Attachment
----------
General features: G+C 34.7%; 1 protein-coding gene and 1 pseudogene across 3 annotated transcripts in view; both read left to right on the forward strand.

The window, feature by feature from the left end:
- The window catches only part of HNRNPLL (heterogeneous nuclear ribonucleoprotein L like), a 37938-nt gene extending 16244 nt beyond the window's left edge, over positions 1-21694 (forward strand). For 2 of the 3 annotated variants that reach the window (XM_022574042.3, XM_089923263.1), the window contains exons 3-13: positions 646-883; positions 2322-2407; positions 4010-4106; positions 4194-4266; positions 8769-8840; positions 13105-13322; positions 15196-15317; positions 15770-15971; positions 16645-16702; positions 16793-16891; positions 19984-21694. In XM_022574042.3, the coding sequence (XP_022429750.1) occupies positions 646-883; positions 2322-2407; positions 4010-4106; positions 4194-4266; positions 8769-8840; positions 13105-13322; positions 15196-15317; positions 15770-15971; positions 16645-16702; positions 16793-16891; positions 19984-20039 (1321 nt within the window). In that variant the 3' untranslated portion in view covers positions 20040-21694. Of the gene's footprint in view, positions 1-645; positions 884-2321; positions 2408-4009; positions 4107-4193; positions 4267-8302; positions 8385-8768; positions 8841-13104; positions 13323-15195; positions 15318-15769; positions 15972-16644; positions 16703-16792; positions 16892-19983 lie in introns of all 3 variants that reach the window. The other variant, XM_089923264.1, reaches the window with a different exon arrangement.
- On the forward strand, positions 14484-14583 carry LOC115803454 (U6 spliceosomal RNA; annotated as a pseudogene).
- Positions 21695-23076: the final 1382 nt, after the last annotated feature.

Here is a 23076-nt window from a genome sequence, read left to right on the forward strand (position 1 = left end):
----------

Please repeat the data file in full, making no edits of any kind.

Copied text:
General features: G+C 34.7%; 1 protein-coding gene and 1 pseudogene across 3 annotated transcripts in view; both read left to right on the forward strand.

The window, feature by feature from the left end:
- The window catches only part of HNRNPLL (heterogeneous nuclear ribonucleoprotein L like), a 37938-nt gene extending 16244 nt beyond the window's left edge, over positions 1-21694 (forward strand). For 2 of the 3 annotated variants that reach the window (XM_022574042.3, XM_089923263.1), the window contains exons 3-13: positions 646-883; positions 2322-2407; positions 4010-4106; positions 4194-4266; positions 8769-8840; positions 13105-13322; positions 15196-15317; positions 15770-15971; positions 16645-16702; positions 16793-16891; positions 19984-21694. In XM_022574042.3, the coding sequence (XP_022429750.1) occupies positions 646-883; positions 2322-2407; positions 4010-4106; positions 4194-4266; positions 8769-8840; positions 13105-13322; positions 15196-15317; positions 15770-15971; positions 16645-16702; positions 16793-16891; positions 19984-20039 (1321 nt within the window). In that variant the 3' untranslated portion in view covers positions 20040-21694. Of the gene's footprint in view, positions 1-645; positions 884-2321; positions 2408-4009; positions 4107-4193; positions 4267-8302; positions 8385-8768; positions 8841-13104; positions 13323-15195; positions 15318-15769; positions 15972-16644; positions 16703-16792; positions 16892-19983 lie in introns of all 3 variants that reach the window. The other variant, XM_089923264.1, reaches the window with a different exon arrangement.
- On the forward strand, positions 14484-14583 carry LOC115803454 (U6 spliceosomal RNA; annotated as a pseudogene).
- Positions 21695-23076: the final 1382 nt, after the last annotated feature.

Here is a 23076-nt window from a genome sequence, read left to right on the forward strand (position 1 = left end):